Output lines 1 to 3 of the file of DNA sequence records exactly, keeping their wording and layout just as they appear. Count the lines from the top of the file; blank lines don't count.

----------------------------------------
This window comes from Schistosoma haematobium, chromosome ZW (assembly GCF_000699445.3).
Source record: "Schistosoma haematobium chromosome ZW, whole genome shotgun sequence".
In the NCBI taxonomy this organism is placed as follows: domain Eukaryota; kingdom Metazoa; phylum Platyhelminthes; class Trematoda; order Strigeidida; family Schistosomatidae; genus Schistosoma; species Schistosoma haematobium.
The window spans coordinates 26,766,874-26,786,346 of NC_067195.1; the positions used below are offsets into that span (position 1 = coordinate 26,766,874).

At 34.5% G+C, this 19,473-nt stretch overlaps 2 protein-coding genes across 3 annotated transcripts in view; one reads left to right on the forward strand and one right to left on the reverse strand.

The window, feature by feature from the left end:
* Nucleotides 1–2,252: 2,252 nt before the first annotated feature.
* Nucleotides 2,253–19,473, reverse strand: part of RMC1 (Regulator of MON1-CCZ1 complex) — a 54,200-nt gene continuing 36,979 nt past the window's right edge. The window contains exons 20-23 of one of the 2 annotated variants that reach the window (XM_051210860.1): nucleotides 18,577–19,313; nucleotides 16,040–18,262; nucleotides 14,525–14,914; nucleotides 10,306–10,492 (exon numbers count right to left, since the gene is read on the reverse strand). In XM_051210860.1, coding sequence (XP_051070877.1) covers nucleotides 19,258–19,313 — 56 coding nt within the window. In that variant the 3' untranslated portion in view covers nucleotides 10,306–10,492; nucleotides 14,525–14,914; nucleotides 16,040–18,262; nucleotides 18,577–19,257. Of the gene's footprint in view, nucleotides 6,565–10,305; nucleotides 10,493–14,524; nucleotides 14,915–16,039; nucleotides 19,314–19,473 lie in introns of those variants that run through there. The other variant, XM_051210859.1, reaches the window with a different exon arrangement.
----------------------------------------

This window comes from Schistosoma haematobium, chromosome ZW (assembly GCF_000699445.3).
Source record: "Schistosoma haematobium chromosome ZW, whole genome shotgun sequence".
In the NCBI taxonomy this organism is placed as follows: domain Eukaryota; kingdom Metazoa; phylum Platyhelminthes; class Trematoda; order Strigeidida; family Schistosomatidae; genus Schistosoma; species Schistosoma haematobium.